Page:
OSHA requirements are set by statute, standards and regulations. Our interpretation letters explain these requirements and how they apply to particular circumstances, but they cannot create additional employer obligations. This letter constitutes OSHA's interpretation of the requirements discussed. Note that our enforcement guidance may be affected by changes to OSHA rules. Also, from time to time we update our guidance in response to new information. To keep apprised of such developments, you can consult OSHA's website at https://www.osha.gov.

March 17, 1993

Mr. Walt Hodwanes
7051 S.R. 40 W.
Ocala, Florida 34482

Dear Mr. Hodwanes:

This is in response to your letter of January 10, concerning your inquiry as to whether the Occupational Safety and Health Administration (OSHA) has any rulings or requirements for employees in the electrical trade to wear steel-toe shoes.

We noted in your letter that you do not wear anything metal, such as rings, watches, and other pieces of jewelry, and that your continuing employment with the company depends upon your wearing of safety shoes.

OSHA has no specific requirement for employees in the electrical trade to wear safety-toe shoes. The employer may require employees to use personal protective equipment (PPE) to comply with the employer's established safety rules, so long as the PPE itself does not present a hazard.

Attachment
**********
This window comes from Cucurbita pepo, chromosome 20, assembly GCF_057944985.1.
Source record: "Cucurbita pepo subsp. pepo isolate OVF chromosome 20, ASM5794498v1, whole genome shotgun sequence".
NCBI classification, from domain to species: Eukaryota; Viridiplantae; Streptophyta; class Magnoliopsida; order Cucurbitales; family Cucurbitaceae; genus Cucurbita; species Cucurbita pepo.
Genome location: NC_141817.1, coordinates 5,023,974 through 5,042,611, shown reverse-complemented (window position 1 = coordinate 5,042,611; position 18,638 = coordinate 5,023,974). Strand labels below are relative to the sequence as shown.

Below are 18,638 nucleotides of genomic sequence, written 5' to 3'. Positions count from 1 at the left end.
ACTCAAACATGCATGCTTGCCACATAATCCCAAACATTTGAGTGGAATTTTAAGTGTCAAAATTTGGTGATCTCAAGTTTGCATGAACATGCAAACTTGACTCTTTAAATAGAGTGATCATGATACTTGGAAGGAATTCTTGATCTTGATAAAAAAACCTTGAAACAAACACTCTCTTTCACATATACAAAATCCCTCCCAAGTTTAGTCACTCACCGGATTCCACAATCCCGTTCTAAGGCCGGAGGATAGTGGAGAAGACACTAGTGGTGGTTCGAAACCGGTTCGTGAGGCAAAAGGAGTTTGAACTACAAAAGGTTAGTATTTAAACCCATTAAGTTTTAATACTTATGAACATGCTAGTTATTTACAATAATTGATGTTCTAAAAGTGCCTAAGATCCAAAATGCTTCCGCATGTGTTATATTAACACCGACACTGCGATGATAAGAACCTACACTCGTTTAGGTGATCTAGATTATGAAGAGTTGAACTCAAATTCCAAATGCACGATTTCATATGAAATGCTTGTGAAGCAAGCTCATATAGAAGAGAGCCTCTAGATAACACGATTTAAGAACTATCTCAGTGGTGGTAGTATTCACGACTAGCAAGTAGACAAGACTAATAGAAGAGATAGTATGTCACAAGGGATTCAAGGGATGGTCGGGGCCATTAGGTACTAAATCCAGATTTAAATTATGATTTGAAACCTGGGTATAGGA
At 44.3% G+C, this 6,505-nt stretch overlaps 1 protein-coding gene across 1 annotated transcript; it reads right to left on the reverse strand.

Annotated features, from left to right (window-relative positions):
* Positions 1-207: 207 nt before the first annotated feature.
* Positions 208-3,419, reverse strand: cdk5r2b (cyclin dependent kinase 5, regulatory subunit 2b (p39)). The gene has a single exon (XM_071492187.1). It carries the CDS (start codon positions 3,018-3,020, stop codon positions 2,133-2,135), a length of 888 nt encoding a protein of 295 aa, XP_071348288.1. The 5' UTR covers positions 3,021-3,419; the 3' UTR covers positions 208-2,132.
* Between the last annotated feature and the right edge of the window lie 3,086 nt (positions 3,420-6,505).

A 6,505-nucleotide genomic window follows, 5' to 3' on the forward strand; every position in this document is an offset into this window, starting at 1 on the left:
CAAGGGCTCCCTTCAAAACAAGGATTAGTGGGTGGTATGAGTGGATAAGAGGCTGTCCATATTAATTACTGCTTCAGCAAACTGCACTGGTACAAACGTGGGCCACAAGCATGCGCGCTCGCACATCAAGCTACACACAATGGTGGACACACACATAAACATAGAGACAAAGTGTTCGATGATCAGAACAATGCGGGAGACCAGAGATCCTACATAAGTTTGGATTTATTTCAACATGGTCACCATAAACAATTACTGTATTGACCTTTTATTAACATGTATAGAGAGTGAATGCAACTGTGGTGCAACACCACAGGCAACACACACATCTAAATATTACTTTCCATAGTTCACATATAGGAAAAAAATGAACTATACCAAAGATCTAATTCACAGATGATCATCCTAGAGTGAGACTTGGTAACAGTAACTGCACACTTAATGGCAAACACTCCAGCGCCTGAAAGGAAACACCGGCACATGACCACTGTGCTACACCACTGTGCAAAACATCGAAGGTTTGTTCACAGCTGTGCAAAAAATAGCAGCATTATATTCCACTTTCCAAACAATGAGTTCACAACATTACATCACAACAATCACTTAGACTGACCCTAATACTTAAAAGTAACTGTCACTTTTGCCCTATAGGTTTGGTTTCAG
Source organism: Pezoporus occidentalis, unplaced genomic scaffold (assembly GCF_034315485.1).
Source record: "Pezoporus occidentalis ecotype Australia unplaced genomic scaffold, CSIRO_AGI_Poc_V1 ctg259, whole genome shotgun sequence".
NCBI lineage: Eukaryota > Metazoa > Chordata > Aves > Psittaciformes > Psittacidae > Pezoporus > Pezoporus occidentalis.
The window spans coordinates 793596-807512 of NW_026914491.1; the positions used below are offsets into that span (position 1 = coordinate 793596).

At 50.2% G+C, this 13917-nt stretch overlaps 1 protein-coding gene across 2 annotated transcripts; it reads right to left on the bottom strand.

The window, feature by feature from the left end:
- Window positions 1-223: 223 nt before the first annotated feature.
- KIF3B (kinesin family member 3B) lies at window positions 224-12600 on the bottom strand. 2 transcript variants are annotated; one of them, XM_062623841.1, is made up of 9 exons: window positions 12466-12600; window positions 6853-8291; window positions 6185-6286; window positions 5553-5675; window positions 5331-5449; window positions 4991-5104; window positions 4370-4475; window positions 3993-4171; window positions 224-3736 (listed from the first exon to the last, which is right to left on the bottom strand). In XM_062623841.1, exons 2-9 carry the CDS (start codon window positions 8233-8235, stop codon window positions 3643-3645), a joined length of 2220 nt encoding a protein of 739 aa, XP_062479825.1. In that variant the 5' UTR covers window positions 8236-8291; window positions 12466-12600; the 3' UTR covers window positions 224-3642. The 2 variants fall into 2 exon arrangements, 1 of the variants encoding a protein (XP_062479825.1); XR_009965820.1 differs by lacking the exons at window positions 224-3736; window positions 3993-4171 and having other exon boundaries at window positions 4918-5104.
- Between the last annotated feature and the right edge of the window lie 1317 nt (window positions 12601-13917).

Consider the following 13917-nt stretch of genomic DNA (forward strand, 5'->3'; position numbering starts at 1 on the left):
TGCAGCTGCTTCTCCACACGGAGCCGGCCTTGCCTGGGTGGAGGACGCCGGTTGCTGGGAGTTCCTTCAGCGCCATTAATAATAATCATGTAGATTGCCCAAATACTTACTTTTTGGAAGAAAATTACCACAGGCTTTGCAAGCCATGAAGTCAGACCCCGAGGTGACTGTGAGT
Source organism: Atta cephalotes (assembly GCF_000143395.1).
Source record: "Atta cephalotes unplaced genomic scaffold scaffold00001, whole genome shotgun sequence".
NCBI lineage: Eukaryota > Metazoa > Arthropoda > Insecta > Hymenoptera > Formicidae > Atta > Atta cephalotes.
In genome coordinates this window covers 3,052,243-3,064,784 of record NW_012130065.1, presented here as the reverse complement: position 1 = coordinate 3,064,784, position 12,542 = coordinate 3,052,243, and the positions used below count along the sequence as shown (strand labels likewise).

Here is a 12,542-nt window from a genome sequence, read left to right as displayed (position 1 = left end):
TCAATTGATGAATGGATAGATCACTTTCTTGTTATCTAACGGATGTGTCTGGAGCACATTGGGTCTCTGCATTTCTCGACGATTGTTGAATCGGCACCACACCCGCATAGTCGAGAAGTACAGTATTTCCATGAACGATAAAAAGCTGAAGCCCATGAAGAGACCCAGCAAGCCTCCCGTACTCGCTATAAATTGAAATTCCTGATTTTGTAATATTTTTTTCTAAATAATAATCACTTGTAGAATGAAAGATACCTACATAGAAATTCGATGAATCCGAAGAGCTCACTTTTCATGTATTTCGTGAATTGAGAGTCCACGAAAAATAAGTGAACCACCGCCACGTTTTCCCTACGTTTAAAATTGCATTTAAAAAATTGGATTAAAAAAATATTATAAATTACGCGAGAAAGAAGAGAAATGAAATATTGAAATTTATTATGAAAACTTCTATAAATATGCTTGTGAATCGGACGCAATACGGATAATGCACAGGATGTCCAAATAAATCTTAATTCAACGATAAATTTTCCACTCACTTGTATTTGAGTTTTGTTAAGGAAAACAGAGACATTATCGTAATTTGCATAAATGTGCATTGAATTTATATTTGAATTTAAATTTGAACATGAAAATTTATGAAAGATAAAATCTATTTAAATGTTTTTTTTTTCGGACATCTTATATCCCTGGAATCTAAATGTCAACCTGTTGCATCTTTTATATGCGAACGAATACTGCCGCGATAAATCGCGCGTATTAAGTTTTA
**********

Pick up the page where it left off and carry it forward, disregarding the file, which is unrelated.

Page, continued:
OSHA does not generally consider the wearing of steel-toe shoes by electrical tradesmen to be hazardous, so long as the conductive portion of the shoe is not in contact with the employee's foot and is not exposed on the outside of the shoe. One option you and your employer may wish to consider is the purchase of non-metallic safety footwear that provides both foot protection and is non-conductive.

We commend your long history of working safely by not wearing conductive articles while performing electrical work. As you may be aware, OSHA prohibits, under 1910.333(c)(8), Safety-Related Work Practices standard, the wearing of conductive articles of jewelry and clothing which might contact exposed energized parts, unless the articles, if worn, are rendered nonconductive by insulating means.

Enclosed are copies of our PPE general requirements standard found at 29 CFR 1910.132, our foot protection standard found at 1910.136, and our electrical safety-related work practices standard found at 1910.331 through 1910.335.

If you have any additional questions, please feel free to contact James C. Dillard, a member of my staff, at (202) 219-8031.


Roger A. Clark, Director
Directorate of Compliance Programs